Tuesday July 9th, 7:30 p.m.
THE SUNKEN BELL (La Campana Sommersa)
An Opera in Four Acts
by Ottorino Respighi (1879 – 1936)
based on Gerhart Hauptmann's 1924 symbolist drama
Die versunkene Glocke
Premièred in Hamburg on 18 November 1927
A 2015 production from the Teatro Lirico di Cagliari
Direction by Pier Francesco Maestrini
Set and Projection Design by Christian Fenouillat
Costume Design by Marco Nateri
Lighting Design by Pascal Mérat
Orchestra of the Teatro Lirico di Cagliari
Conducted by Donato Renzetti
The skilled bell-maker Enrico strays by chance into fairy territory, where his finest bell is caused by magic to tumble into a lake.
He is brought home wounded; but the elf Rautendelein, who has fallen in love with him, decides to enter the mortal world in order to follow him home. In vain, Ondino endeavours to dissuade her.
When Rautendelein kisses his eyes, Enrico has a vision that abruptly eclipses his home life: deserting his wife Magda, he withdraws into a magic workshop on the mountain, where his work rises to supremely inspired heights.
Enrico determines to found a new religion, for which he is designing a temple. The Priest tries in vain to dissuade him, with Enrico replying, "It more likely that my sunken bell should ring". But the lost sunken bell does indeed toll as news reaches him that Magda has killed herself. Filled with remorse, he rejects Rautendelein, who returns to her own kind and marries Ondino.
Enrico finds he cannot live without Rautendelein. An old witch grants his wish to see her once again, and she appears to him "white as the Angel of Death". She is allowed to comfort him as he dies.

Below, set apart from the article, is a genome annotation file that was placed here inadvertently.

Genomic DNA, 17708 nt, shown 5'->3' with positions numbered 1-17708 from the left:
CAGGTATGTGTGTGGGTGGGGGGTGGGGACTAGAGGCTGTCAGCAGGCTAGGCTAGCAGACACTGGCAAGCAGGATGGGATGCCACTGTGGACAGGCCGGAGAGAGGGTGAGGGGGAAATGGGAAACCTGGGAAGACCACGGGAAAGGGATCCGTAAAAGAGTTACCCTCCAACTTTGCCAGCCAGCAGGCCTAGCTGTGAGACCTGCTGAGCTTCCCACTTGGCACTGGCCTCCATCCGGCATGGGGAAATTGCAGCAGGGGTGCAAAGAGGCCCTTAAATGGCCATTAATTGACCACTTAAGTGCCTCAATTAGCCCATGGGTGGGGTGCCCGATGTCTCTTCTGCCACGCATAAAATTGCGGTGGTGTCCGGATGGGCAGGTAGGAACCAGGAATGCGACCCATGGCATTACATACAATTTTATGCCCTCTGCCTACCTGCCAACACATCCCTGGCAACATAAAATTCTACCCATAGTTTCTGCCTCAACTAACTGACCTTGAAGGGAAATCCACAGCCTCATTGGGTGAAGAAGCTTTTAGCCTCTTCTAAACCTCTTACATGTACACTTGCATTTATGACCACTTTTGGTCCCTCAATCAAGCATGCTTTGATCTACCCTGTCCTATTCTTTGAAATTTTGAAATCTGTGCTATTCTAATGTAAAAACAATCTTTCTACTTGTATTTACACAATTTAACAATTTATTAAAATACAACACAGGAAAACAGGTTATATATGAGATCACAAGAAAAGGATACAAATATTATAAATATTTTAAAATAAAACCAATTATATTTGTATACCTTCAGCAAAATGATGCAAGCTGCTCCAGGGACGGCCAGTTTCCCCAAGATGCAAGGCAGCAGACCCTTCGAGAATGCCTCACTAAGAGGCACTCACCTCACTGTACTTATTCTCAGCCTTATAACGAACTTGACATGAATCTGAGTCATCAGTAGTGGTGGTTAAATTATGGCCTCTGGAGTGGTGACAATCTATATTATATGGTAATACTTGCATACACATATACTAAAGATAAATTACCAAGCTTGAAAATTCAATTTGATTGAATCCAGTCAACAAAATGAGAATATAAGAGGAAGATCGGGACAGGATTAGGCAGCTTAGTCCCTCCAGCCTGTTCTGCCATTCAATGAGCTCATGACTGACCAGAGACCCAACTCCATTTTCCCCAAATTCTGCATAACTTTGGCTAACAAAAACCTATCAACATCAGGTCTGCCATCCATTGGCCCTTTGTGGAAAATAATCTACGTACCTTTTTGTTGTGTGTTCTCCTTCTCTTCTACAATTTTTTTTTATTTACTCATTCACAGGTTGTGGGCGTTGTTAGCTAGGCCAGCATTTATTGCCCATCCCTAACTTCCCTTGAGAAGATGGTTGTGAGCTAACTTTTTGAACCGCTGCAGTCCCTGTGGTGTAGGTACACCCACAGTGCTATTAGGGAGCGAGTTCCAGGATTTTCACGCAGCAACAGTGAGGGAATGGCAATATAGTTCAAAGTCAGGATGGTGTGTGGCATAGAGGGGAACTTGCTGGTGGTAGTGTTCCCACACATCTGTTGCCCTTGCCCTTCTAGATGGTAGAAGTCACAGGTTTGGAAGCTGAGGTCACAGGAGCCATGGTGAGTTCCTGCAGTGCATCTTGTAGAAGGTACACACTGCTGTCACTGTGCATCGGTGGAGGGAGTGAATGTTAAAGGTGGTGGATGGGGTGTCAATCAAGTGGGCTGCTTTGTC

Valentina Farcas as Rautendelein
with the sunken bell
Click here for a video excerpt (subtitled)
from this production
A minor masterpiece
I would call this work a minor masterpiece, and, as an opera in a post-Romantic idiom, one that is well worth your attention. It may never enter the standard repertory, but it stands a chance of gaining at least a little currency. Respighi’s opera is a deserving work and its past neglect should not signal its ultimate doom.
Of the composer’s ten completed operas, only a handful have achieved any significant recorded attention over the years, and few have gotten live performances in recent times. This new Naxos video recording might just be the most lavish production of a Respighi opera ever put on record in any format. It features excellent picture quality and fine camera work, as well as vivid and well balanced sound reproduction. Even if a new recording of this opera comes along, one would not expect it to surpass or even equal this excellent effort.
This opera gains in strength as it proceeds: in many ways it takes wing in the Second Act and continues to maintain a high level of intensity in the next two acts. The First Act, while not weak, is mostly light and sometimes seems to be setting up what lies ahead. Still, it is dramatically effective and musically appealing.
The singing in this production is excellent. Romanian soprano Valentina Farcas as Rautendelein has a strong, attractive voice and fine dramatic skills. Her somewhat white sound is perfect for the role, serving well the ethereal and mystical quality of her character. Italian tenor Angelo Villari is utterly splendid as Enrico. When these two leads meet in the final act, it is one of the most powerful and memorable moments in the opera. The orchestra plays with spirit and accuracy under Donato Renzetti, a conductor whose judicious tempo choices and imaginative phrasing suggest he has a complete understanding of Respighi’s musical persona.
- Robert Cummings on MusicWeb
NEXT MEETING: Tuesday August 20
The celebrated aria 'Amor ti vieta'. has added poignancy in this production, sung by Fabio Armiliato, real life partner of Daniela Dessi who plays Fedora - she died at the age of 59 just one year after this performance.